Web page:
Apple’s iPhone Shipments Drop 10% as Android Rivals Rise

(Bloomberg) — Apple Inc.’s iPhone shipments fell a more-than-expected 10% in the March quarter, reflecting lower sales in China despite a broader rebound in the smartphone industry.

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The company shipped 50.1 million iPhones in the first three months, according to preliminary figures from IDC, below the average of analyst estimates compiled by Bloomberg of 51.7 million units for the period.

The Cupertino, California-based company has struggled to maintain sales in the world’s largest smartphone market since launching its latest generation of iPhones in September. The resurgence of Huawei Technologies Co., increased domestic competition and Beijing’s ban on foreign devices in the workplace have all weighed on sales.

The crisis is particularly pronounced in the context where the global mobile telephony market is recording its best growth in years. Smartphone makers shipped 289.4 million handsets during the period, up 7.8% from last year’s low, when many manufacturers were grappling with a glut of unsold devices . Samsung Electronics Co. regained the top spot in the March quarter, while budget-focused brand Transsion increased shipments by 85% and Xiaomi Corp. rebounded to close the gap with second-place Apple.

“The smartphone market is emerging from the turbulence of the last two years both stronger and changed,” said Nabila Popal, research director at IDC. “Although the two major players both experienced negative growth in the first quarter, it appears that Samsung is in a stronger position overall than in recent quarters.”

Apple’s main suppliers, Hon Hai Precision Industry Co., Murata Manufacturing Co., LG Innotek Co. and TDK Corp., fell in early trading in Asia on Monday, amid a broader selloff due to fears of an escalation of the conflict in the Middle East.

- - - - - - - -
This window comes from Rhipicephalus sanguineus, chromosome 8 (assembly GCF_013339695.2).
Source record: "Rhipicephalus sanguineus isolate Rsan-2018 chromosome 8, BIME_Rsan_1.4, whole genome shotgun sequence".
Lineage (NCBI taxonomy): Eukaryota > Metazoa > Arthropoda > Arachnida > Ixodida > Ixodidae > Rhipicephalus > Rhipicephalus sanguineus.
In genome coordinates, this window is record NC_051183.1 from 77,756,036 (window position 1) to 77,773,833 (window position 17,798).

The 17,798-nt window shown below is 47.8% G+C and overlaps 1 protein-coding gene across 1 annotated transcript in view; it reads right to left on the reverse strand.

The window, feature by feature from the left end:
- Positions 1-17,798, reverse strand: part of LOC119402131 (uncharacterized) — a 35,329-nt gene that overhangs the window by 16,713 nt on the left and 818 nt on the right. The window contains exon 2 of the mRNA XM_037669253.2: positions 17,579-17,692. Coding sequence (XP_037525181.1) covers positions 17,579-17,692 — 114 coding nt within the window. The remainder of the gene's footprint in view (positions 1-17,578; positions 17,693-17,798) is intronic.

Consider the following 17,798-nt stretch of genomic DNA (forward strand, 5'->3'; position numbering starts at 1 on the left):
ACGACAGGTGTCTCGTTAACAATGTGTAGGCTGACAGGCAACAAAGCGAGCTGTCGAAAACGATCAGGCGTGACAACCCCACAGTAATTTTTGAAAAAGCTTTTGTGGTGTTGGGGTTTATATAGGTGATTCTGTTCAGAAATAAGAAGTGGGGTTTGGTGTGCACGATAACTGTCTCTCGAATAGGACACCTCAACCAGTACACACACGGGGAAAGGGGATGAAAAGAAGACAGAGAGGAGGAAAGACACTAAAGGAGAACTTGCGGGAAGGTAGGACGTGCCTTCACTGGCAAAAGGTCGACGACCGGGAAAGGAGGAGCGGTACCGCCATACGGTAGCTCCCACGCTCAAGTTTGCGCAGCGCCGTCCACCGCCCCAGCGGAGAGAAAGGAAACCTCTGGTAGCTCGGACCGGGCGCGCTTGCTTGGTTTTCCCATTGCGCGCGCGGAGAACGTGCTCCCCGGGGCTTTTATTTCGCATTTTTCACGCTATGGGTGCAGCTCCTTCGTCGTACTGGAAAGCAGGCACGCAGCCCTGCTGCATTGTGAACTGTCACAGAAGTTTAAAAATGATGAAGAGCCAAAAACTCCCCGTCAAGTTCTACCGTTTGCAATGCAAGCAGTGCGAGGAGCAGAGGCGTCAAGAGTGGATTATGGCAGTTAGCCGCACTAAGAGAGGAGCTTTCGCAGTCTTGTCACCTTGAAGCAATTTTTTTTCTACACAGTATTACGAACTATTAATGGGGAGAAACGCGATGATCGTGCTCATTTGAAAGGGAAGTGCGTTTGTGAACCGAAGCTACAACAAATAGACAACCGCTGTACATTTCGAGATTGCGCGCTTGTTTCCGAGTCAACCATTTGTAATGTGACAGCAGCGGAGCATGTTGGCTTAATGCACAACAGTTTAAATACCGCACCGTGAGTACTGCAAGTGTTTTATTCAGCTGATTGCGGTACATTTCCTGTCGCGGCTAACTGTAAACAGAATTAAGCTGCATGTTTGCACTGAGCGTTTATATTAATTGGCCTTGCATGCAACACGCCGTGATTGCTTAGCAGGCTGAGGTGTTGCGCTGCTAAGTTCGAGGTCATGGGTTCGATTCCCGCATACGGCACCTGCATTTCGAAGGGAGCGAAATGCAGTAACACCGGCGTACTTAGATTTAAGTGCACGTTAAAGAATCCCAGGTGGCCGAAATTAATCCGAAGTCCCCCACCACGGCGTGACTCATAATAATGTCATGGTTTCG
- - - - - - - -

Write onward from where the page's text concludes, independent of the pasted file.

During the pandemic, Apple’s iPhone has shown the most resilience as consumers have shunned smartphone purchases from most of its Android-powered competitors. This inventory buildup has led to aggressive pricing from Chinese competitors like Xiaomi, which took months to exhaust their oversupply and are now starting to increase shipments. Huawei’s surprise return last year – with its own Chinese-made chip and HarmonyOS operating system on the Mate 60 series – has eroded Apple’s share of the Chinese high-end market since August.

“Increased competition in China is a big part of Apple’s first-quarter decline,” Popal said. Elsewhere, a number of regions started the year with excess iPhone inventories after large shipments in the final months of 2023, she added.

Average phone selling prices are rising as consumers increasingly opt for higher-end models that they intend to keep longer, IDC researchers found. Apple, which consistently maintains the highest ASP in the industry, has led the way in this area, with consumers showing a clear preference for its higher-tier models. Yet this year the company has resorted to unusual discounts to boost sales, with some retail partners in China taking up to $180 off the regular price.

In March, Apple opened a new department store in the center of Shanghai’s financial center, with CEO Tim Cook in attendance. China is home to the company’s largest retail network outside the United States and accounts for about a fifth of sales, which remain driven by the iPhone. However, many of the attendees who spoke to Bloomberg at the Shanghai store launch had acquired their iPhones more than two years ago. And while these Apple fans said they intend to stay within the Apple ecosystem, some said they’re also considering foldable device options from rivals or successor of Huawei’s Mate 60.

What Bloomberg Intelligence says

–With help from Jessica Sui.

(Updates with stock market reactions and comments)

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